I WAS PROUD OF LOU REED. Some Jewish kid from Freeport redefines rock ‘n’ roll. A real, “What the?” Because, believe me, Freeport, Long Island, isn’t the most rock ‘n’ roll place. None of Long Island is very rock ‘n’ roll. Rock ‘n’ roll came up from the south via the Mississippi, hit Chicago and then somehow meandered over to the industrial cities of Great Britain after the war, before it began expanding into the soulless suburbs of the country’s largest metropolis. And that’s where it entangled Lou Reed.
Later, it entangled me. I bought The Best of the Velvet Underground: Words and Music of Lou Reed on cassette when I was 15 years old. At first, I struggled to understand it. I had always loved psychedelia and so expected the same kind of thing from a “Sixties Band.” But this was a different kind of sound, the sound of New York City. There were no rolling California hills and foggy harbors and fantastic trips here. There were dirty subways and old stone churches blackened with soot and generations of Bowery Bums.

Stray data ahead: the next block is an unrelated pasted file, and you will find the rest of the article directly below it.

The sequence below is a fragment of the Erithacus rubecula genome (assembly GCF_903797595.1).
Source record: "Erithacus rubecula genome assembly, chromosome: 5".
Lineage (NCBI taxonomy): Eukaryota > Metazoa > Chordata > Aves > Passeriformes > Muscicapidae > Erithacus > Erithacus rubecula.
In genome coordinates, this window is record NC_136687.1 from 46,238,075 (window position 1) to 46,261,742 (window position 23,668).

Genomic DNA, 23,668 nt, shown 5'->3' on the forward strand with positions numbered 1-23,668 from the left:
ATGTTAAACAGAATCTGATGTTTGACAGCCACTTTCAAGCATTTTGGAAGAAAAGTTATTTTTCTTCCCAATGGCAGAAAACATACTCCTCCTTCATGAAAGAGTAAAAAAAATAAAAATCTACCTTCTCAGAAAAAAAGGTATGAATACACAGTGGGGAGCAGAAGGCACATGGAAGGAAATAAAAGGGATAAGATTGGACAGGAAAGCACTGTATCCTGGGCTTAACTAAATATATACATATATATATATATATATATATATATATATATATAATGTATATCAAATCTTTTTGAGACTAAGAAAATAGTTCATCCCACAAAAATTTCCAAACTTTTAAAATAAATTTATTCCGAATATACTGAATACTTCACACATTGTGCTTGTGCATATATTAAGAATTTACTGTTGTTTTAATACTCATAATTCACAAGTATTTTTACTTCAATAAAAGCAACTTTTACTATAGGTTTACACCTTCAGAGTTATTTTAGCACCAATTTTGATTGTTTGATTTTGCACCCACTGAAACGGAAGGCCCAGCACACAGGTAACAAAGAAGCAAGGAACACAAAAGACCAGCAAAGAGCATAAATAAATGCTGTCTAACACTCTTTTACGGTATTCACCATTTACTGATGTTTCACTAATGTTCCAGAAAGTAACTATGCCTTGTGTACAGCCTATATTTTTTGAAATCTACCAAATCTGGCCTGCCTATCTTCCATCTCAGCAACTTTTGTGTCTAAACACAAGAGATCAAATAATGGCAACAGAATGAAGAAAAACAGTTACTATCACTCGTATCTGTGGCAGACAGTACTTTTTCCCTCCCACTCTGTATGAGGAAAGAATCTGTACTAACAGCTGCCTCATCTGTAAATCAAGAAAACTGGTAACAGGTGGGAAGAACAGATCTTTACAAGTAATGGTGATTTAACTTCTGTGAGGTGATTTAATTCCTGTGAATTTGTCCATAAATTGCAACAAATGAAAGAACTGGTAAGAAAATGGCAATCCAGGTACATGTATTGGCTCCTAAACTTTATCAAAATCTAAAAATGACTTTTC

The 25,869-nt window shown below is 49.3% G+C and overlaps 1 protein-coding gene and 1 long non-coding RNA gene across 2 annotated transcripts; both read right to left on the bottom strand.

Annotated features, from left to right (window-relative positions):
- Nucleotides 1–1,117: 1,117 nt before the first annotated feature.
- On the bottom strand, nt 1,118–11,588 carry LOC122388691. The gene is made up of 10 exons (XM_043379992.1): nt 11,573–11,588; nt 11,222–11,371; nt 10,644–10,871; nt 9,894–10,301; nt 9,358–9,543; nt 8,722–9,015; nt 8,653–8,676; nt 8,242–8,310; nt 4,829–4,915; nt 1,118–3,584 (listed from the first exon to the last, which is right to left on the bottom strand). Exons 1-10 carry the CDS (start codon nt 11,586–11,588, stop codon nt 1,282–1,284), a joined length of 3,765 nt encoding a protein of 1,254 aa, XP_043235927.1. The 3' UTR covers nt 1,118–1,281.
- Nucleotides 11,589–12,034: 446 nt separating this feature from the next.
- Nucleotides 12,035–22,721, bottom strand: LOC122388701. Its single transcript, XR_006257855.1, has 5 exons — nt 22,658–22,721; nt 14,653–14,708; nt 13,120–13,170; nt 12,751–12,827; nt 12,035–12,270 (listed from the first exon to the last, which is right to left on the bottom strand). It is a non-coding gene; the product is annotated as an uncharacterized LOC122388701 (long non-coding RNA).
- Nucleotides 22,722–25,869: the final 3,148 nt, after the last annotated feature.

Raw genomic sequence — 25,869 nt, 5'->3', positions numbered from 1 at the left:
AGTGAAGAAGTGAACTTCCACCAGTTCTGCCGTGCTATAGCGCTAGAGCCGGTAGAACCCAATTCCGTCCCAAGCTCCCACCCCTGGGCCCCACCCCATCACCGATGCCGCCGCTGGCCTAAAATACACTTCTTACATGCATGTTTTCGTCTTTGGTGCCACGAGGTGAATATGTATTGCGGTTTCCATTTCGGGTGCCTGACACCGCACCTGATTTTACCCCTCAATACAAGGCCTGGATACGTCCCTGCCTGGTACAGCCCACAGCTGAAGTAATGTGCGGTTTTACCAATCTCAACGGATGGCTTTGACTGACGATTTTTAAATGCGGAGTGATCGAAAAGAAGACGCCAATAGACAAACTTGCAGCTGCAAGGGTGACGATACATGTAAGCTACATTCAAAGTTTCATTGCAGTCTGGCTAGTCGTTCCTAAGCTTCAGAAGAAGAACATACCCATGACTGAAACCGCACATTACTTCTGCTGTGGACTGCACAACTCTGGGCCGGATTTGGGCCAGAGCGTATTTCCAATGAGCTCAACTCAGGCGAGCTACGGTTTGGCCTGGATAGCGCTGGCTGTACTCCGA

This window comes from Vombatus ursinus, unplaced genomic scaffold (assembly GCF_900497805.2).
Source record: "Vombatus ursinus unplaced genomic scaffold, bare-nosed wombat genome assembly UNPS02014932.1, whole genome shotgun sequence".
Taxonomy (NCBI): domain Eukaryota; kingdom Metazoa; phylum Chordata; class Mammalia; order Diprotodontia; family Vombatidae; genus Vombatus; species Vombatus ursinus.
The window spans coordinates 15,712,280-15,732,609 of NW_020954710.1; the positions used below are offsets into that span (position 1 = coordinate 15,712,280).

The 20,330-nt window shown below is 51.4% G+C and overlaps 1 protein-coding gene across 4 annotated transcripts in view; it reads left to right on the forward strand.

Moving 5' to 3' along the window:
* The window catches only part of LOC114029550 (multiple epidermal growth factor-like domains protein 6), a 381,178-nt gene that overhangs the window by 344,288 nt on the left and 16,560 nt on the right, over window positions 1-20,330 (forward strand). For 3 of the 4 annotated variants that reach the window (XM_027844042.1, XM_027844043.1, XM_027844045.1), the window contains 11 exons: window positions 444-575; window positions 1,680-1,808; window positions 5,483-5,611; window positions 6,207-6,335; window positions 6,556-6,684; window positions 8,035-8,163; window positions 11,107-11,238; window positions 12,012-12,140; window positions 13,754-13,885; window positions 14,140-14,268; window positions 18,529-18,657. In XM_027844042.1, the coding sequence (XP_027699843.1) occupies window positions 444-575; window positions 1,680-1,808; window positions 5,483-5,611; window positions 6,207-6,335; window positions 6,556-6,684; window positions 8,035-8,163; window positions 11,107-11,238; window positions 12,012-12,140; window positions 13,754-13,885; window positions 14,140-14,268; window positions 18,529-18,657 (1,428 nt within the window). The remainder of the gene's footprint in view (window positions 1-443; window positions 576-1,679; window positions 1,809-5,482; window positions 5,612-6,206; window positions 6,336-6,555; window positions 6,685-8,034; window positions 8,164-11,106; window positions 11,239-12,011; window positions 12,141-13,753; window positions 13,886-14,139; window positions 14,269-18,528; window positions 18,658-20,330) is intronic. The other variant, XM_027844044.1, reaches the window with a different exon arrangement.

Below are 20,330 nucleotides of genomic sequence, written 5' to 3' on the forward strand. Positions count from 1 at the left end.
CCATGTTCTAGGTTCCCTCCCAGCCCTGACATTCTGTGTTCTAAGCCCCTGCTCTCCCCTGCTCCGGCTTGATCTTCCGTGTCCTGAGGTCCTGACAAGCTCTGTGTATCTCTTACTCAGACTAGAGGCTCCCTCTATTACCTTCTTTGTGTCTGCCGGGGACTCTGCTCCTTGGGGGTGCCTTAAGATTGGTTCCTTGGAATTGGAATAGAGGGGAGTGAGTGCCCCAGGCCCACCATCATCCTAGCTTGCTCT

In The Atlantic, they say that Lou Reed’s devil-may-care attitude toward the music business and embrace of realism made him a godfather for our generation, that the torch was passed to us, or that we are all the sons of Lou. This is only partly accurate. Lou was but one of many inspirational thinkers who forged the way we see things. A few others I can rattle off in an instant include Mel Brooks, George Carlin, and Richard Pryor.
What tied them together? They were all social critics who made entertainment seem important, and whose disregard for social convention made their careers. Mel Brooks is a filmmaker. Carlin and Pryor were comedians. Lou Reed was a rock ‘n’ roll musician. Movies, comedy, music — it was supposed to be harmless stuff. And yet their fresh, candid perspectives bypassed the new politics and new gadgets and went straight into the veins and brains of young people. It stuck.